Envision, eye lifting Tulip trees bustling with hummingbirds feasting on sweet, honey-like nectar, held safely within yellow and slightly graced by a vibrant orange ring located in the middle of sturdily cupped petals. If one could reach the lifted flowers, we could drink this sweet nectar out of the flower. The Tulip Tree's leaf displays a shimmering dance of green within heightened winds, carrying scattered seeds to their next destination of life. This temperament of peace found within our ecosystems is capable of alignment on a global scale, one community at a time.
Today, we are talking about George Washington’s “godlike omniscience” (quoted by Martha's grandson, George Washington Parke Custis) and integrated meticulous attention to the perfect renovation of his family home built by his father around 1734. This permaculture masterpiece gave hospitality to the countless guests that George and Mary hosted. This “fixer-upper” home that encompassed 8,000 acres (about the area of Chicago O'Hare airport) in the 18th century, has sadly degraded down to 500 acres (about twice the total floor space of the Pentagon), or around 1/16th of Mount Vernon's previous magnificent botanical scale. First known as Little Hunting Creek Plantain, George Washington blueprinted an evermoving design of botanical displays, which renovated the land, reconstructing the original scale. Mr. Washington was not shy in this field, during the time planning and creating the botanical landscape, his thoughts and ideas would be shared by the likes of Thomas Jefferson. Their mutual hobby can be linked to the botanic Jeffersonia Diphylla, which is a part of Mount Vernon's vast landscape, is a medicinal, white pedaled five-star flower, directly named after the then presidents future successor,
and friend, Thomas Jefferson.
Tulip trees or otherwise known as Poplar trees that were planted on Washington's estate, tower at heights of 120 feet tall in present day. These trees are well over 300 years old.
“Washington was his own architect and builder,” wrote his wife's grandson, George Washington Parke Custis, “laying off everything himself. With “god-like omniscience,” buildings, gardens, and grounds all rose to ornament and usefulness under his fostering hand,” this quote was written in “Washington's Magnificent Obsession” by Stephen Harrigan, which appeared in the august issue of American History in 2008. “It was an intoxicating creation, not just the plants but the beautiful, terraced brick walls enclosing them. Even the ancestral proves, with their spacious summerhouse feel, were part of Washington's binding vision: the studied harmony of structure and open space that reigned over the entire Mount Vernon grounds.” “Fireflies on the sloping lawn or the swaying branches of the ages-old pecan tree that towers above the southern wing of the mansion.”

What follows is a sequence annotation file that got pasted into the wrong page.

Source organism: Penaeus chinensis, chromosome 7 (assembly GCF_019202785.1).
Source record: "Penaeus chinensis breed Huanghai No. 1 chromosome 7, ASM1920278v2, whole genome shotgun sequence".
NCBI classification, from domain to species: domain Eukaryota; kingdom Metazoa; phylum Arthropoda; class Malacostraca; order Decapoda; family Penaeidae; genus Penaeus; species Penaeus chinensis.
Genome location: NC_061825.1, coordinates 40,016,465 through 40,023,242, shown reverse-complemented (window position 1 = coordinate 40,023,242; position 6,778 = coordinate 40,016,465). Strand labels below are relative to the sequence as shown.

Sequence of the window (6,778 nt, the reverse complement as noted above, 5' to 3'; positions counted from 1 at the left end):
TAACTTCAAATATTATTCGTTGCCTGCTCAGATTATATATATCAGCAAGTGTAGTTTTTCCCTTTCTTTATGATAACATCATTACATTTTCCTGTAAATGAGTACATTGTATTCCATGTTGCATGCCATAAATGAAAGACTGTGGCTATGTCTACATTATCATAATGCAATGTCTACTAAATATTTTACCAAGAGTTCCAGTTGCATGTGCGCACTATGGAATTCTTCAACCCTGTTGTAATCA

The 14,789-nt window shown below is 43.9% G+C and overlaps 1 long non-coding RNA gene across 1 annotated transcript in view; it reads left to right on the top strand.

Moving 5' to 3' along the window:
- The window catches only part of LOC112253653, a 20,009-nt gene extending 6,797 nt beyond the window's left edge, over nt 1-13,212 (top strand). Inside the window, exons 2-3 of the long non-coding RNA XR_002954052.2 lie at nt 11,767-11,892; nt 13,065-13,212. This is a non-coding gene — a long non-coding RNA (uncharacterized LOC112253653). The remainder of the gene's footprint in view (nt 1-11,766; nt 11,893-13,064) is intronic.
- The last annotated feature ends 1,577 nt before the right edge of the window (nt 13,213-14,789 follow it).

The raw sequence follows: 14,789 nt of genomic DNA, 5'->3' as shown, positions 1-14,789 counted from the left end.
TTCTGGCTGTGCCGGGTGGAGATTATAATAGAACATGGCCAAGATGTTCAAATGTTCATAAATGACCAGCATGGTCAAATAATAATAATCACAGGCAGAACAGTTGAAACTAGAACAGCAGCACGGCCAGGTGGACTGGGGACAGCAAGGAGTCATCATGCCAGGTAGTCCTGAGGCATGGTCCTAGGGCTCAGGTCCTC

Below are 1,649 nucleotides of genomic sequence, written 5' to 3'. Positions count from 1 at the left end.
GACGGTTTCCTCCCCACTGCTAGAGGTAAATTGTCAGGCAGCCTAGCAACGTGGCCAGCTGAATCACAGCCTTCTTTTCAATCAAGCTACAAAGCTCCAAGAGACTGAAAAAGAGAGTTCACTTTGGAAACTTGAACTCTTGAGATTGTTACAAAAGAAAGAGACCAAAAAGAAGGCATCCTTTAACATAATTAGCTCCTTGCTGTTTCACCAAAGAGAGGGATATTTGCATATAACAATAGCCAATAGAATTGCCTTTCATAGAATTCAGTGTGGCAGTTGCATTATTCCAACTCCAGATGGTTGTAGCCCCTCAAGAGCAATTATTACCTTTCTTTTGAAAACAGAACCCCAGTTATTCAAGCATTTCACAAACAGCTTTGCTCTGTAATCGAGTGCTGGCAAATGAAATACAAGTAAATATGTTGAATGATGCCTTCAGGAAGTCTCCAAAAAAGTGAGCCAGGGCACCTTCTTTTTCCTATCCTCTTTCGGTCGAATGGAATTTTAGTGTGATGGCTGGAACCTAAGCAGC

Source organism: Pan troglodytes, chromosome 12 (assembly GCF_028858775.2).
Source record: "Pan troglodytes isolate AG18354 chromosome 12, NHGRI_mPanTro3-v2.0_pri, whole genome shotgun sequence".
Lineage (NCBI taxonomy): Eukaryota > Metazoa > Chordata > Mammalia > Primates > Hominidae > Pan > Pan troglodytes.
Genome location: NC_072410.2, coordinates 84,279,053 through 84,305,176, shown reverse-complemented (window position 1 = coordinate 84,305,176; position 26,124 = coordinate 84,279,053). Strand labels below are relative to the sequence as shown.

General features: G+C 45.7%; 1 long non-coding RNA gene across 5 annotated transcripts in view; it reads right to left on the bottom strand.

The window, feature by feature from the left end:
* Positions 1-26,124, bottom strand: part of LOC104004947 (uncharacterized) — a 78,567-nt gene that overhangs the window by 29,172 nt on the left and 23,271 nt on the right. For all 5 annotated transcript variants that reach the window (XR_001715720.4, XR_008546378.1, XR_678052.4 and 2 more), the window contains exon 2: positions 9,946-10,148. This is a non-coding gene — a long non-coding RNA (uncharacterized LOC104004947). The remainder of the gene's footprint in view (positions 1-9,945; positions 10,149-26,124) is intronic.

(Tulip Poplar's blooming, nectar filled flowers)
This courageous man fought for freedom of the people. Our founding father only came home for a total of 10 days while fighting the Revolutionary War yet remained immersed in construction of Mount Vernon's gardens. President Washington courageously rallied army troops on horseback, futilely beating them back into action with his riding whip into a crucial engagement with invading British during the Revolutionary War in 1776, where they were once fleeing in panic. This reminds me of a profound film Directed by Mel Gibson in “The Patriot,” and similarly in “Braveheart.” Both capturing the embodiment of these incredibly fundamental political wars in the foundation of America as an independent nation, separating from British rule.
“Washington,” Abraham Lincoln once declared, “is the mightiest name on Earth.” Washington reluctantly took oath of office as our first president in 1789 and dutifully continued compassion, and service, selflessly, to our founding communities and country, founding American roots. Through all these political quarrels, and war, he prioritized his home, gardens, and tranquility amongst the weight and brutality of our American Revolution.
Mount Vernon gardens in 1905, photographed with a panoramic camera produced by The Leet Bros.
Staud the God